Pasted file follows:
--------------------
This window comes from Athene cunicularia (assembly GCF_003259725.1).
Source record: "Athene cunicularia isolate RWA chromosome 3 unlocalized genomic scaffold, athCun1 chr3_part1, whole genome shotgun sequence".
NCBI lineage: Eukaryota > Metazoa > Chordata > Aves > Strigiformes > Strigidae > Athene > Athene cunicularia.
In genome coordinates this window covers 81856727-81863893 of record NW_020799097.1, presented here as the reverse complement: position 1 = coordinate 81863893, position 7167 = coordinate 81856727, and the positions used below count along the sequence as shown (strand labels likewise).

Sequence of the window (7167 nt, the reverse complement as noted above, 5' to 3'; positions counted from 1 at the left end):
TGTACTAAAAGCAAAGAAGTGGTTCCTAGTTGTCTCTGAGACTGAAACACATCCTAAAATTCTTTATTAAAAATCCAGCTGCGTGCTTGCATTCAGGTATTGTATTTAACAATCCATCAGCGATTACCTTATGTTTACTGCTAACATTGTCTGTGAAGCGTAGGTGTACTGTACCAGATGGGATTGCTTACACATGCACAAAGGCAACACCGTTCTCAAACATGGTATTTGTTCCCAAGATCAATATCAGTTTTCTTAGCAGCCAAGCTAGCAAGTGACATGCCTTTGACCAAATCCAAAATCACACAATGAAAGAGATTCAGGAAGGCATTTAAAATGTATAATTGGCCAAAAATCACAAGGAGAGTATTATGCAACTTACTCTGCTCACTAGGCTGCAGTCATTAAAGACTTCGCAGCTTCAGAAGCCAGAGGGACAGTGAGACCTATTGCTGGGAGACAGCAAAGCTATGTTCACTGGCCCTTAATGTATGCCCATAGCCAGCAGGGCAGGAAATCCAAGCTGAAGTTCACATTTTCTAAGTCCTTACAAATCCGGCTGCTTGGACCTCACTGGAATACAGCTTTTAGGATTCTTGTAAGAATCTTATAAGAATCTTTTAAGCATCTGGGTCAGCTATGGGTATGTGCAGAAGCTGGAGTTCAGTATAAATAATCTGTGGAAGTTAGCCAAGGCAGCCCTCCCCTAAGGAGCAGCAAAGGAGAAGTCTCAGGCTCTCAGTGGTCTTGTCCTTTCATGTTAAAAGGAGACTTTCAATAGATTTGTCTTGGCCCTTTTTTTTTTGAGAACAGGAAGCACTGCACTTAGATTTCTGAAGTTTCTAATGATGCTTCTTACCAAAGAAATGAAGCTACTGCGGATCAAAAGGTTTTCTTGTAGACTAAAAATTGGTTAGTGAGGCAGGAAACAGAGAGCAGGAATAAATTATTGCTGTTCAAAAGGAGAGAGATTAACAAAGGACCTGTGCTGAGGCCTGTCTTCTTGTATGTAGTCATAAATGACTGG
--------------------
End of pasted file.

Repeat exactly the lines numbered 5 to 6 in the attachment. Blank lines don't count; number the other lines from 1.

Sequence of the window (7167 nt, the reverse complement as noted above, 5' to 3'; positions counted from 1 at the left end):
TGTACTAAAAGCAAAGAAGTGGTTCCTAGTTGTCTCTGAGACTGAAACACATCCTAAAATTCTTTATTAAAAATCCAGCTGCGTGCTTGCATTCAGGTATTGTATTTAACAATCCATCAGCGATTACCTTATGTTTACTGCTAACATTGTCTGTGAAGCGTAGGTGTACTGTACCAGATGGGATTGCTTACACATGCACAAAGGCAACACCGTTCTCAAACATGGTATTTGTTCCCAAGATCAATATCAGTTTTCTTAGCAGCCAAGCTAGCAAGTGACATGCCTTTGACCAAATCCAAAATCACACAATGAAAGAGATTCAGGAAGGCATTTAAAATGTATAATTGGCCAAAAATCACAAGGAGAGTATTATGCAACTTACTCTGCTCACTAGGCTGCAGTCATTAAAGACTTCGCAGCTTCAGAAGCCAGAGGGACAGTGAGACCTATTGCTGGGAGACAGCAAAGCTATGTTCACTGGCCCTTAATGTATGCCCATAGCCAGCAGGGCAGGAAATCCAAGCTGAAGTTCACATTTTCTAAGTCCTTACAAATCCGGCTGCTTGGACCTCACTGGAATACAGCTTTTAGGATTCTTGTAAGAATCTTATAAGAATCTTTTAAGCATCTGGGTCAGCTATGGGTATGTGCAGAAGCTGGAGTTCAGTATAAATAATCTGTGGAAGTTAGCCAAGGCAGCCCTCCCCTAAGGAGCAGCAAAGGAGAAGTCTCAGGCTCTCAGTGGTCTTGTCCTTTCATGTTAAAAGGAGACTTTCAATAGATTTGTCTTGGCCCTTTTTTTTTTGAGAACAGGAAGCACTGCACTTAGATTTCTGAAGTTTCTAATGATGCTTCTTACCAAAGAAATGAAGCTACTGCGGATCAAAAGGTTTTCTTGTAGACTAAAAATTGGTTAGTGAGGCAGGAAACAGAGAGCAGGAATAAATTATTGCTGTTCAAAAGGAGAGAGATTAACAAAGGACCTGTGCTGAGGCCTGTCTTCTTGTATGTAGTCATAAATGACTGG